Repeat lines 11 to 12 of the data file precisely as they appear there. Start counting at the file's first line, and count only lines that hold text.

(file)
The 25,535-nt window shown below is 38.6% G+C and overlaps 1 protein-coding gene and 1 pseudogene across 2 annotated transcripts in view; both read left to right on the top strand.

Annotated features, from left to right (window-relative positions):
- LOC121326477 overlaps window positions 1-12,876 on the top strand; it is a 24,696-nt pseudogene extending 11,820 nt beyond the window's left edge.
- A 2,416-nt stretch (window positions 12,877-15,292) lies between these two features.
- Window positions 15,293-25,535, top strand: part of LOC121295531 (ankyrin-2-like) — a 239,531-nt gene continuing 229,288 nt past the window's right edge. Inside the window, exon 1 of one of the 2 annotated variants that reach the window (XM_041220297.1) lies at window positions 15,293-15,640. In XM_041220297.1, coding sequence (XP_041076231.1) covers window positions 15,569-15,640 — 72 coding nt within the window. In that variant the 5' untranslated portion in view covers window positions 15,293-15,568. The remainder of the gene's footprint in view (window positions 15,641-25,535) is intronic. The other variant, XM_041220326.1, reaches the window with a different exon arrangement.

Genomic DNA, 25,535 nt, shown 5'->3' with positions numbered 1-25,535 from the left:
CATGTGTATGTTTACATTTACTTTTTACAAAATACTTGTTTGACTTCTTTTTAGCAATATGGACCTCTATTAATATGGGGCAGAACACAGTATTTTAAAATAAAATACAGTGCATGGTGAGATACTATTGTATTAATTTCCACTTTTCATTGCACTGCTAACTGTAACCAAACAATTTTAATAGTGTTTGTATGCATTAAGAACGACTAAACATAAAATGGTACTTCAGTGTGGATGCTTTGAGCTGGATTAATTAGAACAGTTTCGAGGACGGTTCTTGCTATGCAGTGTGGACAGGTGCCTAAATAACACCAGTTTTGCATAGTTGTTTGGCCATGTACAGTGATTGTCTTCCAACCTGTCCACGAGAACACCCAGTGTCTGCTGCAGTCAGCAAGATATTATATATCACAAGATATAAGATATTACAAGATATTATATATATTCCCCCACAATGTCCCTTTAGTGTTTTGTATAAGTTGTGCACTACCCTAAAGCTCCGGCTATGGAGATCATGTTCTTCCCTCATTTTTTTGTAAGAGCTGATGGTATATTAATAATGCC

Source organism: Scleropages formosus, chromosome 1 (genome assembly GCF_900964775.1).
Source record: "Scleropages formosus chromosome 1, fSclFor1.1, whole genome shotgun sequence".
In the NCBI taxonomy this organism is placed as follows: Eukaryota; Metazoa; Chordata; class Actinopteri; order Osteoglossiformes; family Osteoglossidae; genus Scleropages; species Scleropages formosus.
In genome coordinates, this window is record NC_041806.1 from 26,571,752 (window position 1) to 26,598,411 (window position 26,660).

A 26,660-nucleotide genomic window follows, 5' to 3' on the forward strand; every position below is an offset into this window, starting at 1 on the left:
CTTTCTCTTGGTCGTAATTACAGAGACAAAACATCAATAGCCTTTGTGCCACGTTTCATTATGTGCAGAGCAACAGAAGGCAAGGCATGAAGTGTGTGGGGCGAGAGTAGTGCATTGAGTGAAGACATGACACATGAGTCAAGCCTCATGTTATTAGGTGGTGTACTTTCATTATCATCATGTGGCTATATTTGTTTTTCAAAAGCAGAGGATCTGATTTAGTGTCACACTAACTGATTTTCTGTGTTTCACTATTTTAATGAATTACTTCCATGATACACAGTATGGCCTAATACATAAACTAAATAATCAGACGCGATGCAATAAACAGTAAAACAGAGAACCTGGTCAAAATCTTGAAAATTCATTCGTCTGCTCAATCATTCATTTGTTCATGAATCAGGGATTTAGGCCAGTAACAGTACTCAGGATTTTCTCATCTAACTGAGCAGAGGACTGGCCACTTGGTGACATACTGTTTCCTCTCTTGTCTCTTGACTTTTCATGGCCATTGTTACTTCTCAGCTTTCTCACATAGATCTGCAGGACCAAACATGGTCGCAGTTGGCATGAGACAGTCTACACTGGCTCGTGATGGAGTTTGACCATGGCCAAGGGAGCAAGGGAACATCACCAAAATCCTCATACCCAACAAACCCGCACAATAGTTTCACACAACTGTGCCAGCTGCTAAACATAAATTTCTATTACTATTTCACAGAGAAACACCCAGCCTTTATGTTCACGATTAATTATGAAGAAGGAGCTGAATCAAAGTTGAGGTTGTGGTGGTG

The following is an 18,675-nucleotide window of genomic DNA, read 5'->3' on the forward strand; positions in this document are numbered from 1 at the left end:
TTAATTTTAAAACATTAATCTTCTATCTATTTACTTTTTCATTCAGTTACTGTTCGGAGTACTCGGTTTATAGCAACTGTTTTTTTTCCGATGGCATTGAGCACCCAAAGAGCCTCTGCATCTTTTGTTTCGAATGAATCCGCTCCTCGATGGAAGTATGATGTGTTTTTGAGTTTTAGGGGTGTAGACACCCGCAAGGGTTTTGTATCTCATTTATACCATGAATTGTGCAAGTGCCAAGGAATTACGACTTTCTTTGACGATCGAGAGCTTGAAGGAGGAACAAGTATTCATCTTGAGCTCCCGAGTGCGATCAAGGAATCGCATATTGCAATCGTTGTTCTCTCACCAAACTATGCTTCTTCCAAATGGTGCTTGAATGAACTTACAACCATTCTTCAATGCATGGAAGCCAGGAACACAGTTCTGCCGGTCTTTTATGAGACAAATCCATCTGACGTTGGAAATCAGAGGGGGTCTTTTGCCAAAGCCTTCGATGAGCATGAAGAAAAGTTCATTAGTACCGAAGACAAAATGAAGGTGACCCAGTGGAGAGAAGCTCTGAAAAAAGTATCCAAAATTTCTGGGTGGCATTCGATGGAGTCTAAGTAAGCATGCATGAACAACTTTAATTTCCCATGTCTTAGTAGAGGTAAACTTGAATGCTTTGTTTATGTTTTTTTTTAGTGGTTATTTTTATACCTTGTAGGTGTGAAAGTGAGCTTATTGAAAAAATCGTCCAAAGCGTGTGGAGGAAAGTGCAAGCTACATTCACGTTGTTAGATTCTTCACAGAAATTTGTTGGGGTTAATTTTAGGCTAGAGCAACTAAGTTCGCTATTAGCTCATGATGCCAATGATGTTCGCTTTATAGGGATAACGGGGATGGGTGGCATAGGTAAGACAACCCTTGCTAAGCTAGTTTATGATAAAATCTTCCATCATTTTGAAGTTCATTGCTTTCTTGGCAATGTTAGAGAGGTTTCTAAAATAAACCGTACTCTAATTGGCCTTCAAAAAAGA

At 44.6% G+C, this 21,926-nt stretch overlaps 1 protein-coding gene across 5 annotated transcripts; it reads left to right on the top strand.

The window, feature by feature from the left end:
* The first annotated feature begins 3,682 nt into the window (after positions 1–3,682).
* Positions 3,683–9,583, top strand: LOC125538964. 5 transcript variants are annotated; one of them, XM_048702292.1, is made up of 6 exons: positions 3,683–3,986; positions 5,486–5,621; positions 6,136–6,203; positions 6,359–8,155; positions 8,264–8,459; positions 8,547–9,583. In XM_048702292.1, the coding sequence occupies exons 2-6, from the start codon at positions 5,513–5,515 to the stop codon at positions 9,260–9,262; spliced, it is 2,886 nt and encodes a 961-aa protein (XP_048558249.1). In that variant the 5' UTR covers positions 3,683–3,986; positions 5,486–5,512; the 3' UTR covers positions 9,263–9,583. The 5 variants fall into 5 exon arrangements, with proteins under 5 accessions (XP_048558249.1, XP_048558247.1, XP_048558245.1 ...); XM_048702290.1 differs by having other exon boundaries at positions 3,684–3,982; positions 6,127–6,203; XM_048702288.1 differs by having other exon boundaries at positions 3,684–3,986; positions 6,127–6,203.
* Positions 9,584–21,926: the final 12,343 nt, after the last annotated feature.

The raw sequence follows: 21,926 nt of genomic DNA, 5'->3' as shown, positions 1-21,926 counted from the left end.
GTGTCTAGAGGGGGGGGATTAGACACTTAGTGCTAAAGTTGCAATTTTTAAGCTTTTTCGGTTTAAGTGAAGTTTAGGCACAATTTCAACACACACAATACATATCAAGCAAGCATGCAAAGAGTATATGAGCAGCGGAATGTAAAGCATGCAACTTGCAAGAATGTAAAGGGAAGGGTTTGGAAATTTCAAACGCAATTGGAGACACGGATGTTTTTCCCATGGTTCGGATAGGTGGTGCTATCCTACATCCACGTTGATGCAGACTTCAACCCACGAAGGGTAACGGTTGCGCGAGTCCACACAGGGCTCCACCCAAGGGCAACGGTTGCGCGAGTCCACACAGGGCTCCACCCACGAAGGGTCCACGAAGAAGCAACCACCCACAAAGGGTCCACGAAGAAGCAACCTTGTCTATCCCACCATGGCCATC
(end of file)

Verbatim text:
In genome coordinates, this window is record NC_041806.1 from 26,571,752 (window position 1) to 26,598,411 (window position 26,660).

A 26,660-nucleotide genomic window follows, 5' to 3' on the forward strand; every position below is an offset into this window, starting at 1 on the left: